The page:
At root, that divergence going back to Luther and Melanchthon is why Lutheran Christology is and remains controverted. When Melanchthon’s Christology forms the lens through which Luther is read, and this bias is further underwritten by the modern Kantian-Zwinglian framework of liberal Protestant theology, Luther’s actual Christology is not only rendered inert, but becomes the familiar embarrassment of ‘objectifying the personal’ as body to be consumed in the Eucharist, ‘historicizing the eschatological’ in the exclusive claim for the name of Jesus, ‘capturing the infinite’ in allegedly pure doctrine, and so on.  In place of such remnants of “catholicism” in Luther, the reduction of Christology to soteriology, and of soteriology to the felt needs of the present hour, is lifted up as the cutting-edge “Lutheran” contribution to modern theology. But this commendation is as confused as it is historically baseless.

In conflict with the liberal Protestant rendering of Lutheran Christology at the time when Hitler was being welcomed as the new savior sent from God to deliver the German people,[10] Dietrich Bonhoeffer insisted on Luther’s principle that it is “the person which interprets the work;” this is the reason why Christology precedes and governs soteriology. How, Bonhoeffer asked in the voice of the post-Kantians, “can the person of Christ be comprehended other than by his work, i.e. otherwise than through history?” Bonhoeffer replied: “This objection contains a most profound error. For even Christ’s work is not unequivocal. It remains open to various interpretations.” Only “when I know who he is, who does this, I will know what it is that he does.”[11] Yet decisively, since only the God who knows and searches the heart knows who anyone is, only God knows the person. Then knowledge of the person of Christ also seems to be blocked off from us. That is correct. It is God’s knowledge of the person of Jesus that is decisive, not ours. That is the point of saying that “Christology is not soteriology.”[12] Just as Luther’s Catechism has the believer confess: “… by my own reason and strength I cannot believe in my Lord Jesus Christ or come to Him. But the Holy Spirit has called me by the gospel…”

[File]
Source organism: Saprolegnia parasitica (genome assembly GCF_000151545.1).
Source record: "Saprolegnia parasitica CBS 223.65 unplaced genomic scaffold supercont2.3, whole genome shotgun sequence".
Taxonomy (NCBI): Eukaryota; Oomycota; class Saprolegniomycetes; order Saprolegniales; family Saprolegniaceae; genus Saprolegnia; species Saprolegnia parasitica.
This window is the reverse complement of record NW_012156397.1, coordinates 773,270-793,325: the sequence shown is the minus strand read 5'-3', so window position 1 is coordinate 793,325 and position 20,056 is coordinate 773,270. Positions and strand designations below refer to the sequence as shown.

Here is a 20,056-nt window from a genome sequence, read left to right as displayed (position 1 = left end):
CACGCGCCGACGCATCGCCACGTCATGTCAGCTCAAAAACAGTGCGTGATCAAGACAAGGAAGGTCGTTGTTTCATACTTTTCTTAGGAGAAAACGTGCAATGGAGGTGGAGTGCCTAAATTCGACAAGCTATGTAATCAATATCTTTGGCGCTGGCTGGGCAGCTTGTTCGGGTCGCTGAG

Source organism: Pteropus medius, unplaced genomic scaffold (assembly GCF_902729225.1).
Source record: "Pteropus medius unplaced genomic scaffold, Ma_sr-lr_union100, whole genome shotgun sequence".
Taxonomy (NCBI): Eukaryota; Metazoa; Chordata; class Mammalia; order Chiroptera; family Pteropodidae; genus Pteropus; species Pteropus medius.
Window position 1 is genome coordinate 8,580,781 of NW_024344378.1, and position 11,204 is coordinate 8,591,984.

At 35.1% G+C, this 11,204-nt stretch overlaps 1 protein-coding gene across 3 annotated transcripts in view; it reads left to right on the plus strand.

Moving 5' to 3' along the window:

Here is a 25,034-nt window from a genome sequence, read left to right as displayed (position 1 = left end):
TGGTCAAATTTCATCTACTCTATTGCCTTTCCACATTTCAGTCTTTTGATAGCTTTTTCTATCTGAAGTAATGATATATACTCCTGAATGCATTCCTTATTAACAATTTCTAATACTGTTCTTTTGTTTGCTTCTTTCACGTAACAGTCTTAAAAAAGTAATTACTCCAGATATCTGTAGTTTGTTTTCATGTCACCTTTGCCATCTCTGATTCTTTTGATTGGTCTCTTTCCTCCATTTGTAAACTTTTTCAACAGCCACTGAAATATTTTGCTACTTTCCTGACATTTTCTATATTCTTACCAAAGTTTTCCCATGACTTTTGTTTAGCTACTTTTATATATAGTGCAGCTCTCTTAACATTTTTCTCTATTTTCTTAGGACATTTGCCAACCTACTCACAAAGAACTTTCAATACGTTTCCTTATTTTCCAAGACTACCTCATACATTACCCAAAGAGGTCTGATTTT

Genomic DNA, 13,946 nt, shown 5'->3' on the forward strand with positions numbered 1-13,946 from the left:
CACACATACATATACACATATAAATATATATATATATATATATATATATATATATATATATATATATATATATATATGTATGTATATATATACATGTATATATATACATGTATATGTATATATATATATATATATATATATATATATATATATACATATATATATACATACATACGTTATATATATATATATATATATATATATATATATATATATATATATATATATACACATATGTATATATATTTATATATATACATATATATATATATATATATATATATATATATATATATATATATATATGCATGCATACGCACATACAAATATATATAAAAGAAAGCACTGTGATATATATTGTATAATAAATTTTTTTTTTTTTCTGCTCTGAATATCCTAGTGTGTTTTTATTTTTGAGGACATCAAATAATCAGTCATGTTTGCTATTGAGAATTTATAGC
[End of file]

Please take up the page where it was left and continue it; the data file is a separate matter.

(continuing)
Epistemically, we can know Jesus Christ, present for us –truly, as Bonhoeffer went on to say, for us, the Man-for-Others because the Man-from-God– only as a function of God’s apocalypse, that is to say, of the Father’s sharing with us His own Easter knowledge of His Crucified Son by the sending of His own Spirit who had raised him from the grave. The young Wolfhart Pannenberg made the same argument. “There is no reason for the assumption that Jesus’ claim to authority taken by itself justified faith in him. On the contrary, the pre-Easter Jesus’ claim to authority stands from the beginning in relationship to the question of the future verification of his message through the occurrence of the future judgment… Thus has been shown the proleptic structure of Jesus’ claim to authority… This means, however, that Jesus’ claim to authority cannot by itself be made the basis of a Christology, as though this involved only the ‘decision’ in relation to him. Such Christology –and the preaching based upon it—would remain an empty assertion. Rather, everything depends upon the connection between Jesus’ claim and its confirmation by God.”[13] If that is so, then Lutheran Christology cannot sustain the doctrine of the justification of the ungodly apart from a robust Trinitarian personalism, that is, without the Father who recognized His own divine love for the ungodly in His dead and buried Son, nor without the Spirit who recognizes the ungodly as those for whom Christ lived and died by raising them together with Him to faith and new obedience. To proclaim Christ alone requires more than Christology.

[1] See LW 36:335; WA 19 482:25 – 483:19; for more on this return to dogmatic theology in the older Luther, see Dennis Bielfeldt, Mickey L. Mattox, Paul R. Hinlicky, The Substance of the Faith: Luther’s Doctrinal Theology for Today (Minneapolis: Fortress, 2008).

[2] Friedrich Schleiermacher, The Life of Jesus ed. J. C. Verheyden (Philadelphia: Fortress, 1975) 423.

[3] Friedrich Schleiermacher, The Christian Faith, Vol. 2 ed. H. R. Macintosh and J.S. Steward (Harper and Row, 1963), § 97,5  (412).

[4] On this see further Chapter Two in Paul R. Hinlicky, Luther and the Beloved Community (Grand Rapids, MI: Eerdmans, 2010).

[5] “This is My Body,” LW 37:68.

[6] Ibid., 66.

[7] See, e.g., Martin Chemnitz, The Two Natures of Christ, trans. J.A.O. Preus, (Concordia: St Louis, 1971) 278.

[8] On this point, see further Paul R. Hinlicky, “Luther’s Anti-Docetism in the Disputatio de divinitate et humanitate Christi (1540)” in Creator est creatura: Luthers Christologie als Lehre von der Idiomenkommunikation ed. O. Bayer & Benjamin Gleede (Berlin & NY: Walter De Gruyter, 2007) 139-185.

[9] On this, see further Hinlicky, Paths Not Taken, 162-169.

[10] Bergen, Doris L., Twisted Cross: The German Christian Movement in the Third Reich (Chapel Hill, NC: The University of North Carolina Press, 1996); Steigmann-Gall, Richard,The Holy Reich: Nazi Conceptions of Christianity 1919-1945 (Cambridge University Press, 2003).

[11] Dietrich Bonhoeffer, Christ the Center trans. Edwin H. Robertson (NY: Harper & Row, 1978) 37-39.

[12] Bonhoeffer, Christ, 39.

[13] Wolfart Pannenberg, Jesus: God and Man trans. Lewis L. Wilkins & Duane A. Priebe (Philadelphia: Westminister, 1975) 66.